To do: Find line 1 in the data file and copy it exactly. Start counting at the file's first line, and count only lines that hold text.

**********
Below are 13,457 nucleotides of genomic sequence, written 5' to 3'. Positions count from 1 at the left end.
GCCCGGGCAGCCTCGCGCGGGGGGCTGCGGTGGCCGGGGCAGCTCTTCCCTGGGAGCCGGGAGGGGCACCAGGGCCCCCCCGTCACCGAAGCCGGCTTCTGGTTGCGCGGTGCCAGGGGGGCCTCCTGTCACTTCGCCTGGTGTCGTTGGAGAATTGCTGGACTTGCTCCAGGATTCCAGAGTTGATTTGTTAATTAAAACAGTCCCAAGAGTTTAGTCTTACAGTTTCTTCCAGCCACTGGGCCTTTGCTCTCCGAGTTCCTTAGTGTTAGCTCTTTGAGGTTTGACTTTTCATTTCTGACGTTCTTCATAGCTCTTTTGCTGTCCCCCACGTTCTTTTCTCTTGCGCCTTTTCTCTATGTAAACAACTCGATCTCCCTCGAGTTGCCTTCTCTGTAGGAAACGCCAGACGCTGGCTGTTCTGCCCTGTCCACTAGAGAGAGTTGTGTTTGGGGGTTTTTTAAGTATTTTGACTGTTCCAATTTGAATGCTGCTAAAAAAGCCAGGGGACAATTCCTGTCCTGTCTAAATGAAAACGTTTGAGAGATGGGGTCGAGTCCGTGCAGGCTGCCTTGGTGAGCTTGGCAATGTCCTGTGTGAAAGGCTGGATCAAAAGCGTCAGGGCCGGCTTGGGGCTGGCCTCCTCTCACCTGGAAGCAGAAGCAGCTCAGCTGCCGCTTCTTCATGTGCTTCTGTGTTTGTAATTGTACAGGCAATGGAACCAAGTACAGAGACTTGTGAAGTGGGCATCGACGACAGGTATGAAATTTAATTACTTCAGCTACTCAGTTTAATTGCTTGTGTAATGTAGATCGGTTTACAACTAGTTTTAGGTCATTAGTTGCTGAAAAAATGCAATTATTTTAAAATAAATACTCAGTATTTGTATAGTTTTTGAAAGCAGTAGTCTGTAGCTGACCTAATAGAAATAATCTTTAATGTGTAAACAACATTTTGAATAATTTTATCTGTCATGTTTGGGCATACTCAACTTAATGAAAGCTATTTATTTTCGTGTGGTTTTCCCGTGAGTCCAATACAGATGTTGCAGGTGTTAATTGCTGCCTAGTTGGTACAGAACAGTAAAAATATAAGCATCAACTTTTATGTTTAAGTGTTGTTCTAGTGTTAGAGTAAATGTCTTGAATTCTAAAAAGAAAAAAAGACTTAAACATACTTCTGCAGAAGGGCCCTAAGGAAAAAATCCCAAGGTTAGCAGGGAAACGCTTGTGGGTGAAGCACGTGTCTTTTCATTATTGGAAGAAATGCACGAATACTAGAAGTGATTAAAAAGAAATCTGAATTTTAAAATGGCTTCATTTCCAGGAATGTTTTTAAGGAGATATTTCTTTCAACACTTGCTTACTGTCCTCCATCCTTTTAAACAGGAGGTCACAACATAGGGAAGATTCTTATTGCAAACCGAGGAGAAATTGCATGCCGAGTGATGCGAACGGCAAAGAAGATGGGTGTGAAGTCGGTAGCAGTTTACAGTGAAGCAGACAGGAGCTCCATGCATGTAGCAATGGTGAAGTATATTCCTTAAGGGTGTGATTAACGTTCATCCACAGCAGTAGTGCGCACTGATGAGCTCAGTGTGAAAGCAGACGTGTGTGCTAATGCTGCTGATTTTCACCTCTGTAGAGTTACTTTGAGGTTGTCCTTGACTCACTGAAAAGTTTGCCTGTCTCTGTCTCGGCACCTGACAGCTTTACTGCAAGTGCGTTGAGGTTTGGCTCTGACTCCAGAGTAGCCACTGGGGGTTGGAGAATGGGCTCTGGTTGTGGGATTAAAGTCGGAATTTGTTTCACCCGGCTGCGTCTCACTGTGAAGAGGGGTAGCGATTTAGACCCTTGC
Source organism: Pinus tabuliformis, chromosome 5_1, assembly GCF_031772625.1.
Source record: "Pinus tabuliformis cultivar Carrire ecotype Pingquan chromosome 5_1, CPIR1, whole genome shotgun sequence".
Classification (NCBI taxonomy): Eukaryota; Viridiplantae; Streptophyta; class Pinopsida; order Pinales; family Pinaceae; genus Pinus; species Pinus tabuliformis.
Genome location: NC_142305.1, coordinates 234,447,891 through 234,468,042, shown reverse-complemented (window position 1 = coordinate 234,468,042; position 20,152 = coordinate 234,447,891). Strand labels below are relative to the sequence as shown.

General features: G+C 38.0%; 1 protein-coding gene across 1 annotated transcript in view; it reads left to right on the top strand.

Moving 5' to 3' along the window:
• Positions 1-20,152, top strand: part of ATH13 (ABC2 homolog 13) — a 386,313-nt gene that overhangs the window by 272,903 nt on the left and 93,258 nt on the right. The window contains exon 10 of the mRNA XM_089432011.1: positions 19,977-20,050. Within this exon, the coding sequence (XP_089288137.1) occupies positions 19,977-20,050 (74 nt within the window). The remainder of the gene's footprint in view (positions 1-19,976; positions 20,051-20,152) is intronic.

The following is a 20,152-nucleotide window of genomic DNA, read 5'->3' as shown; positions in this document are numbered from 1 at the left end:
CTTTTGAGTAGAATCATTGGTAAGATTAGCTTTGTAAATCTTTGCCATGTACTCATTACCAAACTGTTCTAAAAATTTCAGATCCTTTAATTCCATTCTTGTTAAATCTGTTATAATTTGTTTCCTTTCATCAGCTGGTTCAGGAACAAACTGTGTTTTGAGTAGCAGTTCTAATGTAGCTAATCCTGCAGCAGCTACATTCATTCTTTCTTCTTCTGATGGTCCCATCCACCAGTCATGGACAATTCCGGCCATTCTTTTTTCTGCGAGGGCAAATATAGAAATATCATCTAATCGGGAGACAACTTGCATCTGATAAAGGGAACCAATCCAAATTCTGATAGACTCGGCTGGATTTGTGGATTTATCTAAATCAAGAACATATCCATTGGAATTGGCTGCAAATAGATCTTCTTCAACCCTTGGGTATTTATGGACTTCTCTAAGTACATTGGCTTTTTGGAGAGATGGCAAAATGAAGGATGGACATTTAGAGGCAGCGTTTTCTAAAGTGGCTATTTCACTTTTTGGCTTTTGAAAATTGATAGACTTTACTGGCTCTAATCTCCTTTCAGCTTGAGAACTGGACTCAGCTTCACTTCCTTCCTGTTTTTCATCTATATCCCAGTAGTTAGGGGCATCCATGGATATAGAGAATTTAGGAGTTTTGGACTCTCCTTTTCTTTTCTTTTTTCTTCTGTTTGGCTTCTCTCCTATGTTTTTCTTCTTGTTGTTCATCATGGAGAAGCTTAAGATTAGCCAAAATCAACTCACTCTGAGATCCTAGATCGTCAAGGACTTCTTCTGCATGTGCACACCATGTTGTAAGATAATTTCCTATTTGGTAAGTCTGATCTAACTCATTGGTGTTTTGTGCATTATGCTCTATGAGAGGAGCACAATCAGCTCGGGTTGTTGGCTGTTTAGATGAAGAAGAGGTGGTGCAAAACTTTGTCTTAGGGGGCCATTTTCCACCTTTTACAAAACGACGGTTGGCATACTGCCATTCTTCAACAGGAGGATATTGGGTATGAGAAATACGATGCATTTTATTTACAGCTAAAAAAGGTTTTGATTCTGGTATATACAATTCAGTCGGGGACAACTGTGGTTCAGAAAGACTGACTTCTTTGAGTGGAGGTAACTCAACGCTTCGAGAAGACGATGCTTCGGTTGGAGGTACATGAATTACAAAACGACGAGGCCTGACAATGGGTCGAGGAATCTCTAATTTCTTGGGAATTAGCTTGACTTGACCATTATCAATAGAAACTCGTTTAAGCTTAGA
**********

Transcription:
Below are 13,457 nucleotides of genomic sequence, written 5' to 3'. Positions count from 1 at the left end.